Sunday, June 23, 2013
Ever since my grandson had a fall which resulted in a minor concussion with vomiting, we noticed our son's symptoms have started to return. As he was very stressed over the wellfare of his most beloved nephew. His hygiene has been neglected, he's irritable, his attention has dropped dramatically, and he's been isolating himself. Plus, his smoking has increased. So, my husband (who is the most acceptable to our son when he's like this) approached him about laying out his medication for the week. We also had suspect before this, that he hasn't been taking his full dose of Clozapine. We don't want to challenge him by confronting him about it, nor do we want to cause him a sense of failure by overseeing or taking back the daily medication responsibility. So my husband just let our son sit at the table on his own and put his medication in each container for each day of the week. Then he went over and checked to be sure everything was in one of the containers (as the contents for each looked the same) and gave him a pat on the back and said, 'Well done!' We've since seen some improvements in his symptoms, but we're keeping the tone of the house very low stress right now (we used some suggestions from the Sidran Foundation) and some issues that we would bring to his attention to change (like not completing his chores) we're letting go. Our main goal is for him to have his symptoms come back down before we get back on track with the other goals and issues. We give him a lot of positive feedback when he showers and when he does do something around the house. It's not about the end product, it's about the process and any effort on his part right now. We understand it's hard for him. The one symptom we address is his irritability. We just make a comment like, "Are you feeling ok? You seem irritable." And then he usually will adjust by talking or going into his room for a little while and calming down. Yesterday was better. Today he's helping my husband with a major chore. So we'll see how well he is able to cope. We have long understood that our son's illness has ebbs-and-flows that vary form day-to-day. What do you do when your loved one's symptoms are running high? How do you support them until the illness subsides again?
Friday, February 22, 2013
Michael Schofield (The Jani Foundation) wrote this blog on his site (http://janisjourney.org/index.php?option=com_myblog&show=30-minute-life-the-end-is-not-as-fun-as-the-start.html&Itemid=94) entitled 30 Minute Life (The End is Not as Fun as the Start about the piece aired by Frontline/Hartford Courant “Raising Adam Lanza” on PBS. Another discussion about gun control. Nothing about what it's like to be a parent of a child who has such a severe disorder, a medical disorder, that they can end up hurting others. Nothing about how Nancy Lanza, Adam's mother, was his first victim. Nothing about Nancy being included in the victim count. Michael states in his blog post that, "I wanted to hear from Nancy Lanza." I want to hear her story, too! I want to hear what happened. Because so many families are living with a similar situation with their loved one. They live in fear of violence due to an untreated medical condition that is being ignored by our Health Care industry. A medical condition where there is no accountability for mistreatment from society, officials like most police departments, hospital staff, doctors, mental health staff, or from our schools and colleges. Where is coverage about her side of the story? A story that so many of us share. I'm all for tighter gun controls however that will not stop the problem. Families need to have quick access to intervention with access to longer hospital stays to start treatment. Families need to be an important part of this process. Then, we need to be able to get court assisted treatment compliance and proper continued support for our loved one. I'm not feeling numb about the neglect anymore from the media's one-sided coverage. Now, I'm feeling angry! We need our story to be told!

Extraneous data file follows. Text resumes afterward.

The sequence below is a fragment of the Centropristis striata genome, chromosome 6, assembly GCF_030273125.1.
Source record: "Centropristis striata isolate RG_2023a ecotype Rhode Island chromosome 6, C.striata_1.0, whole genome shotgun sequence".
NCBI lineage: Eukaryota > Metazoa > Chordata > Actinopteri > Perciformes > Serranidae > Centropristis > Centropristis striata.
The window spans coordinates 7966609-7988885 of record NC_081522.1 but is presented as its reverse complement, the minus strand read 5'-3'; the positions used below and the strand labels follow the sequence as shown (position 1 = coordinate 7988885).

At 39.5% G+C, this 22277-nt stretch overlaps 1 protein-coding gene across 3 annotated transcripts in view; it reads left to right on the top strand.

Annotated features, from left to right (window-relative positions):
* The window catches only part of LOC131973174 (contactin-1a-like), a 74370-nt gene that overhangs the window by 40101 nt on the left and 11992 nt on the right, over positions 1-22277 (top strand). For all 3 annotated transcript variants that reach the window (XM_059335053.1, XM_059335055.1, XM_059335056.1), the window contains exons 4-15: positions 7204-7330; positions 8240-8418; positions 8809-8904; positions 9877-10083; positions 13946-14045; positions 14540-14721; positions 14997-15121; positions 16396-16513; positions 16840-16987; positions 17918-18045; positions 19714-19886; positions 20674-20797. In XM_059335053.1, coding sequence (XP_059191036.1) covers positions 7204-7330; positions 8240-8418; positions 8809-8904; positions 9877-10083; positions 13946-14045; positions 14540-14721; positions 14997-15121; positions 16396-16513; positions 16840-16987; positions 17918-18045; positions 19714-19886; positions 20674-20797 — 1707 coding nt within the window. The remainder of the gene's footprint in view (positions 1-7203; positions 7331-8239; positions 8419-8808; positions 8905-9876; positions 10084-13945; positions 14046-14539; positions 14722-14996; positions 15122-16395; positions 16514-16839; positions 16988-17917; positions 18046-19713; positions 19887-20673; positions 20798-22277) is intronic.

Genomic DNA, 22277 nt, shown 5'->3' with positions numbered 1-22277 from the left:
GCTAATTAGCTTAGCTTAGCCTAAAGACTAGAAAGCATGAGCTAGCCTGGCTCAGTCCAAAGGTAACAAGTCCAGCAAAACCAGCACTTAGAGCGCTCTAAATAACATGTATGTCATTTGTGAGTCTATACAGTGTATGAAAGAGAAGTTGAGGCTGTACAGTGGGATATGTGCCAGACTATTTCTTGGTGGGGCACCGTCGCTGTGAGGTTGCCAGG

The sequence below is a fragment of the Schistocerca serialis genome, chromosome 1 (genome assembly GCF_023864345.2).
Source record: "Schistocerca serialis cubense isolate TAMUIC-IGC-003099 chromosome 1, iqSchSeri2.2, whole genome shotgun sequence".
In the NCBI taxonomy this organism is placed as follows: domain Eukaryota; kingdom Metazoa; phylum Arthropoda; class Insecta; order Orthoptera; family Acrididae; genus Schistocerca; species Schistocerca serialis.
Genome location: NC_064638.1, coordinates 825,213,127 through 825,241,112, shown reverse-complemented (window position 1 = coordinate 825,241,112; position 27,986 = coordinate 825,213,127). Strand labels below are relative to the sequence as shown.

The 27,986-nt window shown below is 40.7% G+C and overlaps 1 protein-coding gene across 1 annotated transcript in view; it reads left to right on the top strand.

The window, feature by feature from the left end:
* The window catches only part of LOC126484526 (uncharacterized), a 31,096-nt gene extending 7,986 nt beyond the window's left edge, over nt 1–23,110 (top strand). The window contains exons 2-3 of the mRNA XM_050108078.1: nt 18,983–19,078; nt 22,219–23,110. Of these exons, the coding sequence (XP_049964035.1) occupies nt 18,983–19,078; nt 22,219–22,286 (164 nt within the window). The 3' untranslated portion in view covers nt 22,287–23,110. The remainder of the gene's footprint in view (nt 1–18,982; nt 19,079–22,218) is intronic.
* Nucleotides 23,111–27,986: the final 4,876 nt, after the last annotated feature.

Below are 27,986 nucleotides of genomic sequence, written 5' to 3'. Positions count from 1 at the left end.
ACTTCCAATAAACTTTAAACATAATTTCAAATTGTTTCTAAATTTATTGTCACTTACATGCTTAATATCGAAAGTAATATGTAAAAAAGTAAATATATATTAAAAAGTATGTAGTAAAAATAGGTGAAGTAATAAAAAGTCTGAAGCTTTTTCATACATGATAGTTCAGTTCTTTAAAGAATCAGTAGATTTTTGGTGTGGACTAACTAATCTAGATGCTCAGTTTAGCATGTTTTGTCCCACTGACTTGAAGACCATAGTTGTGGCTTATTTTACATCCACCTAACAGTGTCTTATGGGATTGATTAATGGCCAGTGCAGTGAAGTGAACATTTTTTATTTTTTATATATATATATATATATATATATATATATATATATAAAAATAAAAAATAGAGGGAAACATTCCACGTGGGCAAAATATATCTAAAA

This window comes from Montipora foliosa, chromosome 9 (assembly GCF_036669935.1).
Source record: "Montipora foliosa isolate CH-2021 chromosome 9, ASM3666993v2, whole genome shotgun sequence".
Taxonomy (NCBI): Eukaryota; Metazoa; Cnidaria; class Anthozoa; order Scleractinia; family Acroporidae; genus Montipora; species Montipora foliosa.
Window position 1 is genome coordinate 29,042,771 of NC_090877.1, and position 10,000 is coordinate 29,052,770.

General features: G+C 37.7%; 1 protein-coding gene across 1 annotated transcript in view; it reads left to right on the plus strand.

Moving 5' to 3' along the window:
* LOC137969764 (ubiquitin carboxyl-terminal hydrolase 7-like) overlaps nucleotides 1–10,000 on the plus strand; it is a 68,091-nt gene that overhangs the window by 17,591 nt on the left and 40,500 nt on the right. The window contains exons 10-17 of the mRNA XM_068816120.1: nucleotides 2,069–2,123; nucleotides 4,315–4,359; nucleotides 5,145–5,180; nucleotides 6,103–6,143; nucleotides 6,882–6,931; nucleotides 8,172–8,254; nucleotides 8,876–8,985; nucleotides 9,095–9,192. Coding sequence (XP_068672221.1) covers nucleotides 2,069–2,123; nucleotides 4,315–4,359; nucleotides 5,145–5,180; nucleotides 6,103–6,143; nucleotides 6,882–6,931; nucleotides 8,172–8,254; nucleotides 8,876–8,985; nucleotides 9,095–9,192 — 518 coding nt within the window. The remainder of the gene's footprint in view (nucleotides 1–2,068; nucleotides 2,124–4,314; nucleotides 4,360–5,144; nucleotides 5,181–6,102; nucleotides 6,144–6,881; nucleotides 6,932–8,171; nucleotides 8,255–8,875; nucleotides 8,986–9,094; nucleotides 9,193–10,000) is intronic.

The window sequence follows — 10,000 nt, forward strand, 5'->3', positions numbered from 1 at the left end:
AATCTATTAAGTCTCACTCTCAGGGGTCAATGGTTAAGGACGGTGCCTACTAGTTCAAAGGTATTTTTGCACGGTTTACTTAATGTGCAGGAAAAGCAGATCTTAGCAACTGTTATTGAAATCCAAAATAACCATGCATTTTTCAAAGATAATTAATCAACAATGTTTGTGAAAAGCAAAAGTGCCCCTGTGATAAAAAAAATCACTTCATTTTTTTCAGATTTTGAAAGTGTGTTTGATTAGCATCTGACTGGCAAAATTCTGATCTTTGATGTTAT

Monday, February 11, 2013
This is one of the most amazing videos that I have seen that artfully expresses some of the joys I feel about successfully getting the intervention, treatment, and remission of my son's severe brain disorder. I have my son back and we're enjoying a unique relationship that is so special, not everyone could understand unless they were in a similar situation. Please watch this as it can apply to all children as well. And all good parents! http://vimeo.com/11305685 Q&A from StoryCorps PLUS 2 years ago NOT YET RATED Joshua Littman, a 12-year-old boy with Asperger’s syndrome, interviews his mother, Sarah. Joshua’s unique questions and Sarah’s loving, unguarded answers reveal a beautiful relationship that reminds us of the best—and the most challenging—parts of being a parent.